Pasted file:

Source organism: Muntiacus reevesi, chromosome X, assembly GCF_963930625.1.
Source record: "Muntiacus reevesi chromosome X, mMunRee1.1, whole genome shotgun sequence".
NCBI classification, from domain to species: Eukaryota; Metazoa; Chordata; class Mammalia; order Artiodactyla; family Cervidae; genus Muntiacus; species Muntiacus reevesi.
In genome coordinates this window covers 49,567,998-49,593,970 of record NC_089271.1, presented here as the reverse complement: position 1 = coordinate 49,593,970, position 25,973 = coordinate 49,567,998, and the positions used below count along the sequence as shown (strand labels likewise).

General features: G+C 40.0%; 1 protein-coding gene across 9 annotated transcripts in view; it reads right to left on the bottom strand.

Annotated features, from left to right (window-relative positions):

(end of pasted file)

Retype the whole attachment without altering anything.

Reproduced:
Source organism: Muntiacus reevesi, chromosome X, assembly GCF_963930625.1.
Source record: "Muntiacus reevesi chromosome X, mMunRee1.1, whole genome shotgun sequence".
NCBI classification, from domain to species: Eukaryota; Metazoa; Chordata; class Mammalia; order Artiodactyla; family Cervidae; genus Muntiacus; species Muntiacus reevesi.
In genome coordinates this window covers 49,567,998-49,593,970 of record NC_089271.1, presented here as the reverse complement: position 1 = coordinate 49,593,970, position 25,973 = coordinate 49,567,998, and the positions used below count along the sequence as shown (strand labels likewise).

General features: G+C 40.0%; 1 protein-coding gene across 9 annotated transcripts in view; it reads right to left on the bottom strand.

Annotated features, from left to right (window-relative positions):